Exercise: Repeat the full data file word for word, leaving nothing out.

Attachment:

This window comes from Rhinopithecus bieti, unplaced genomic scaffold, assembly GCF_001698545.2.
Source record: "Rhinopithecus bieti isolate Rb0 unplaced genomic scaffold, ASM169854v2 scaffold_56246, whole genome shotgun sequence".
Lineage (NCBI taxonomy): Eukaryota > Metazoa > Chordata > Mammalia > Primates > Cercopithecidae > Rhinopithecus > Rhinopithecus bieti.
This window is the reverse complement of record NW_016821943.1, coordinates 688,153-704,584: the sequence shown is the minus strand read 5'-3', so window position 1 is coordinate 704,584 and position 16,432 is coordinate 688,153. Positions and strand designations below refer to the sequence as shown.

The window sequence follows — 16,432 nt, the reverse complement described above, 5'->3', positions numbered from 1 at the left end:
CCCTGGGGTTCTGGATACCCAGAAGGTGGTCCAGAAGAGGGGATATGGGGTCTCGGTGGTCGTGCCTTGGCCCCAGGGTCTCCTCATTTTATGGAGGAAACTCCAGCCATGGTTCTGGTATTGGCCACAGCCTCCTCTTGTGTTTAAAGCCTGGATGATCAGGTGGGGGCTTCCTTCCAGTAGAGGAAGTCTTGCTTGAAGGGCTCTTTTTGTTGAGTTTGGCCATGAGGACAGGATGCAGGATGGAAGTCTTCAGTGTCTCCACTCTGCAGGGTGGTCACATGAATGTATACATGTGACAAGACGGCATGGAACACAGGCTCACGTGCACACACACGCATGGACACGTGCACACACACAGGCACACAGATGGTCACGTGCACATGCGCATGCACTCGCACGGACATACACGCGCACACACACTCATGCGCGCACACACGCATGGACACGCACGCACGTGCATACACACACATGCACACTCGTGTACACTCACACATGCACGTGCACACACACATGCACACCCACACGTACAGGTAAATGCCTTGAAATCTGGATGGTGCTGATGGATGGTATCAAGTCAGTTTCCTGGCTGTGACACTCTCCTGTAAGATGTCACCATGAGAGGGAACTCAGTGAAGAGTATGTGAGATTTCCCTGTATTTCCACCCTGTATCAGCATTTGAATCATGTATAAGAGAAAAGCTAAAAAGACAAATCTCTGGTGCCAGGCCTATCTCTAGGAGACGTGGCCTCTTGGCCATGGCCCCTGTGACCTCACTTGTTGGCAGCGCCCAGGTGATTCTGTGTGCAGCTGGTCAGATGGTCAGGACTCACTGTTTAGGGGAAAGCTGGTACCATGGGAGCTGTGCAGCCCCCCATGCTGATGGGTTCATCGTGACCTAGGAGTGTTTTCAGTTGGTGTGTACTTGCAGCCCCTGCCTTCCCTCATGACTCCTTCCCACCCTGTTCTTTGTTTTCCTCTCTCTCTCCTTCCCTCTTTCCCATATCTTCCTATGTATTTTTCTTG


This window comes from Rhinopithecus bieti, unplaced genomic scaffold, assembly GCF_001698545.2.
Source record: "Rhinopithecus bieti isolate Rb0 unplaced genomic scaffold, ASM169854v2 scaffold_56246, whole genome shotgun sequence".
Lineage (NCBI taxonomy): Eukaryota > Metazoa > Chordata > Mammalia > Primates > Cercopithecidae > Rhinopithecus > Rhinopithecus bieti.
This window is the reverse complement of record NW_016821943.1, coordinates 688,153-704,584: the sequence shown is the minus strand read 5'-3', so window position 1 is coordinate 704,584 and position 16,432 is coordinate 688,153. Positions and strand designations below refer to the sequence as shown.

The window sequence follows — 16,432 nt, the reverse complement described above, 5'->3', positions numbered from 1 at the left end:
CCCTGGGGTTCTGGATACCCAGAAGGTGGTCCAGAAGAGGGGATATGGGGTCTCGGTGGTCGTGCCTTGGCCCCAGGGTCTCCTCATTTTATGGAGGAAACTCCAGCCATGGTTCTGGTATTGGCCACAGCCTCCTCTTGTGTTTAAAGCCTGGATGATCAGGTGGGGGCTTCCTTCCAGTAGAGGAAGTCTTGCTTGAAGGGCTCTTTTTGTTGAGTTTGGCCATGAGGACAGGATGCAGGATGGAAGTCTTCAGTGTCTCCACTCTGCAGGGTGGTCACATGAATGTATACATGTGACAAGACGGCATGGAACACAGGCTCACGTGCACACACACGCATGGACACGTGCACACACACAGGCACACAGATGGTCACGTGCACATGCGCATGCACTCGCACGGACATACACGCGCACACACACTCATGCGCGCACACACGCATGGACACGCACGCACGTGCATACACACACATGCACACTCGTGTACACTCACACATGCACGTGCACACACACATGCACACCCACACGTACAGGTAAATGCCTTGAAATCTGGATGGTGCTGATGGATGGTATCAAGTCAGTTTCCTGGCTGTGACACTCTCCTGTAAGATGTCACCATGAGAGGGAACTCAGTGAAGAGTATGTGAGATTTCCCTGTATTTCCACCCTGTATCAGCATTTGAATCATGTATAAGAGAAAAGCTAAAAAGACAAATCTCTGGTGCCAGGCCTATCTCTAGGAGACGTGGCCTCTTGGCCATGGCCCCTGTGACCTCACTTGTTGGCAGCGCCCAGGTGATTCTGTGTGCAGCTGGTCAGATGGTCAGGACTCACTGTTTAGGGGAAAGCTGGTACCATGGGAGCTGTGCAGCCCCCCATGCTGATGGGTTCATCGTGACCTAGGAGTGTTTTCAGTTGGTGTGTACTTGCAGCCCCTGCCTTCCCTCATGACTCCTTCCCACCCTGTTCTTTGTTTTCCTCTCTCTCTCCTTCCCTCTTTCCCATATCTTCCTATGTATTTTTCTTG